I visited the Cedar Fork Elementary School in Morrisville, North Carolina
where the students had put up a science fair. My grand-daughter Gayathri Achar in Garde I, experimented on water and ice. Here is the project:
Water and Ice
By Gayathri Achar
Can water expand when frozen?
I don’t think water can expand. I think ice will occupy the same space as water before it was frozen.
1) Fill a small bowl with water upto the brim.
2) Keep the bowl inside the freezer.
3) Wait for 6- 8 hours for the water to turn into ice.
4) Take the bowl out from the freezer.
5) Note the changes.
1) Water turned into ice. A state change has occurred from liquid to solid.
2) It has expanded or grown from the amount that we took in the beginning of the experiment.
3) The ice can be seen above the brim of the bowl even though no water was added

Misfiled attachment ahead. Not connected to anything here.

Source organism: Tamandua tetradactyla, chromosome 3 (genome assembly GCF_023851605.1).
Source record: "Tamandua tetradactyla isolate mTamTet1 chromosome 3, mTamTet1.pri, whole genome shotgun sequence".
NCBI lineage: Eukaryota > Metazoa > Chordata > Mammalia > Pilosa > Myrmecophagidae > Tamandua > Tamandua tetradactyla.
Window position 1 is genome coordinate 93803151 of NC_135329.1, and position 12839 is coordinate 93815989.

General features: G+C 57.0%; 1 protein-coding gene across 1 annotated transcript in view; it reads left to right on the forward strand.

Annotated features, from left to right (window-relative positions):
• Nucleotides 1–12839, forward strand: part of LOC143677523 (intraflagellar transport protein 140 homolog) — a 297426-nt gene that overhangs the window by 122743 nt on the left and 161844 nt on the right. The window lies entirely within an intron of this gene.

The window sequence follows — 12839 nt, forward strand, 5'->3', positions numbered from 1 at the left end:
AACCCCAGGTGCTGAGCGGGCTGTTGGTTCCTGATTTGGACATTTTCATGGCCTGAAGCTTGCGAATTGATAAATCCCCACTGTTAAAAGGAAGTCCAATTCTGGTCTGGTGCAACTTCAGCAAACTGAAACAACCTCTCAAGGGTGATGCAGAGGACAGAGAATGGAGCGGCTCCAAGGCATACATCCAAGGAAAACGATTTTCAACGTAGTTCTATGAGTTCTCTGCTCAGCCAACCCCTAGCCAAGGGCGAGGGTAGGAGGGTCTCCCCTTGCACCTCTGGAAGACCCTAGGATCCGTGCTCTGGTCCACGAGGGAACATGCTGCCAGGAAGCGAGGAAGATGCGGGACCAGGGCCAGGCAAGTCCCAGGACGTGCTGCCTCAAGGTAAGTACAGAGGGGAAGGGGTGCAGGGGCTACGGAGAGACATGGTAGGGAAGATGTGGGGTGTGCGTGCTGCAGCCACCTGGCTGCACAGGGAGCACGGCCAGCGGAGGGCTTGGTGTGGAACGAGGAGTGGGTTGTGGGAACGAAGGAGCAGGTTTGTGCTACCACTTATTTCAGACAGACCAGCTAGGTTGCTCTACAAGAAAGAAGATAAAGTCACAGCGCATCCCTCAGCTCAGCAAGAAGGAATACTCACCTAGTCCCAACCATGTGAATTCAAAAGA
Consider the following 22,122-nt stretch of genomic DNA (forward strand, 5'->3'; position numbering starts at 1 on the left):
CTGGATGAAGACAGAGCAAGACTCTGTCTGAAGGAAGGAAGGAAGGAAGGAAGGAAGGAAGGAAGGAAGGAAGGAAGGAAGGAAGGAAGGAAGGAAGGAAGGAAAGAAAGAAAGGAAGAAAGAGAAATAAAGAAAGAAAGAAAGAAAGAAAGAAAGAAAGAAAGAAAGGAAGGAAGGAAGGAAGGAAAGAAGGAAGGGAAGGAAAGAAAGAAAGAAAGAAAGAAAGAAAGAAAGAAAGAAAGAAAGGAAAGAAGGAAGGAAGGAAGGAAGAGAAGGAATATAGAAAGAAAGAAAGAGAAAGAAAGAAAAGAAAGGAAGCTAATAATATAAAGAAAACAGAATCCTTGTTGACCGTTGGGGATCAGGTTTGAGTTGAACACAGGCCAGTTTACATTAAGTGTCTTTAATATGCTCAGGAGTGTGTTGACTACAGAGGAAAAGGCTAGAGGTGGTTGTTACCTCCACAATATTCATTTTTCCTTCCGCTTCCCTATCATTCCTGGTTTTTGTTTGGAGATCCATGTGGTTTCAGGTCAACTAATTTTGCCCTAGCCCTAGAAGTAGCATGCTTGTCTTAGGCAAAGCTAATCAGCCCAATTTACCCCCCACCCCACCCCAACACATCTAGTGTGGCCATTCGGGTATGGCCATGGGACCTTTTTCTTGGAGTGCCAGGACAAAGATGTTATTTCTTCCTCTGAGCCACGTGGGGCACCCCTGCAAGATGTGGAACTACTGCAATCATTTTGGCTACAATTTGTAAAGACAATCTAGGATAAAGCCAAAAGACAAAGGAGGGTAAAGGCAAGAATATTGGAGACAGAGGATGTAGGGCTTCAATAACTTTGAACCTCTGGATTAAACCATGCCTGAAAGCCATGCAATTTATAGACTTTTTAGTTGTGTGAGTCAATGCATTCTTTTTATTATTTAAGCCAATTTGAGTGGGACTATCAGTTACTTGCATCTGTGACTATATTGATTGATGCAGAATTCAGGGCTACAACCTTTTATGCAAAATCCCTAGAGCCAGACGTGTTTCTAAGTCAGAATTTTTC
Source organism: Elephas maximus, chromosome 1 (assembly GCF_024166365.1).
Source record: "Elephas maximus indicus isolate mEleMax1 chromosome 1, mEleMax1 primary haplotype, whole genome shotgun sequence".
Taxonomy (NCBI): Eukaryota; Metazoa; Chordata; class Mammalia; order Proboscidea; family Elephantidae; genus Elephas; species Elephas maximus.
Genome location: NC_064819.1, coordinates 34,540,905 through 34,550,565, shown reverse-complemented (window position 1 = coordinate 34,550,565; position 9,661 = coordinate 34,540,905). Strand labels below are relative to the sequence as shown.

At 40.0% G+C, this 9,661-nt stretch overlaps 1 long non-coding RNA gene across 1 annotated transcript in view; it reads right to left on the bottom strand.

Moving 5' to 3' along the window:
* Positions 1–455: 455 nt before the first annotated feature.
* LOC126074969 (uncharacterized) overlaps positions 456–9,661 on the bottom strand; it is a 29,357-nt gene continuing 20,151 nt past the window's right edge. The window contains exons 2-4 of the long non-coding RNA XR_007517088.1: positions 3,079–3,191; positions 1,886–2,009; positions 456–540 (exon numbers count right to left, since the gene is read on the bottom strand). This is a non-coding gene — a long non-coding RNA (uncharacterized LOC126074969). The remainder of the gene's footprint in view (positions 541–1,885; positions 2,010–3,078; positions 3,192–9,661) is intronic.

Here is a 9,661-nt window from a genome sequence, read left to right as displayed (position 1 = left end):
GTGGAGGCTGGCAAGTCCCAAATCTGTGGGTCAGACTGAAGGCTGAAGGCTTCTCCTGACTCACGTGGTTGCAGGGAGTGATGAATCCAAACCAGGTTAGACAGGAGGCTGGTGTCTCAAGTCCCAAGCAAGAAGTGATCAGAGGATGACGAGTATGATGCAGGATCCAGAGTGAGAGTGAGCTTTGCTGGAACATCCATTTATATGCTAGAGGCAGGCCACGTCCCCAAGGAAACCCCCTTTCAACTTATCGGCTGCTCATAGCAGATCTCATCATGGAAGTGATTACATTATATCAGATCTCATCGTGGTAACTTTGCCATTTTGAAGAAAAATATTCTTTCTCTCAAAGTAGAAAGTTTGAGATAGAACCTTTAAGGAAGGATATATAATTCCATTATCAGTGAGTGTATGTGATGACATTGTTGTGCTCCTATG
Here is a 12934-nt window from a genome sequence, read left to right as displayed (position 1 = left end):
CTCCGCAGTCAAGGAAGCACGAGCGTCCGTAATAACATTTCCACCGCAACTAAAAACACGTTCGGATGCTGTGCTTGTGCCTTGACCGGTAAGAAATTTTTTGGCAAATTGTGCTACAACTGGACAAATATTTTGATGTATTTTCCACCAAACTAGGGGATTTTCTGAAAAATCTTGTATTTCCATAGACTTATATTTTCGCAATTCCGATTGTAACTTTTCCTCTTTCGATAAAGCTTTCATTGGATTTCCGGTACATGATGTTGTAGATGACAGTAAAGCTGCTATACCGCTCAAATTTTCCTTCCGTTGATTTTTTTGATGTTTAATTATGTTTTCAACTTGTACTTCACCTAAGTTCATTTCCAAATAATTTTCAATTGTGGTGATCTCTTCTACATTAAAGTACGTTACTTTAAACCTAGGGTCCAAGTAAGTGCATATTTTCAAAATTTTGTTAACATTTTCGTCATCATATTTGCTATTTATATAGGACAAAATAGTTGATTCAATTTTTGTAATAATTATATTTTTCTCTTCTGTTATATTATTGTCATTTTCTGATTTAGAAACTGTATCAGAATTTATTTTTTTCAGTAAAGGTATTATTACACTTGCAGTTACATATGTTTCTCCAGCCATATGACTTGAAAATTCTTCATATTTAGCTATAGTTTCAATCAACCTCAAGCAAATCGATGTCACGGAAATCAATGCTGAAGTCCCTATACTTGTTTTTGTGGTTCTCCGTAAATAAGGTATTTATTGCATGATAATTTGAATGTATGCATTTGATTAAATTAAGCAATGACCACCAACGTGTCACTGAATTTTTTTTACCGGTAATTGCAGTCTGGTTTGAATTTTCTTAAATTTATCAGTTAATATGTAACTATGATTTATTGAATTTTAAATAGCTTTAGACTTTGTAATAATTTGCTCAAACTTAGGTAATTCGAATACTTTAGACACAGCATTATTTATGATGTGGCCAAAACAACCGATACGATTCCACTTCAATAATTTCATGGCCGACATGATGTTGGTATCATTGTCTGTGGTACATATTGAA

Ice took up more space than water. My hypothesis was wrong.
Ice is less dense than water. This is a very special property of water.
Most substances like to scrunch closer and closer when it is colder
but water likes to spread out like acrobats or expand when it is cold
or when it turns to ice.
The "stuff" in water is more tightly packed than in ice, so
water has greater density than ice. When something takes up more
space for the same amount it is said to be less dense. Ice is lighter than
water. Even though it is the same amount of water, water will take up
more space when it turns into ice.
Mass = the amount of "stuff"
Density = how tightly packed the "stuff" is
It is the mass(amount of stuff) per unit volume(amount of space).
Volume = the area of space the "stuff" takes up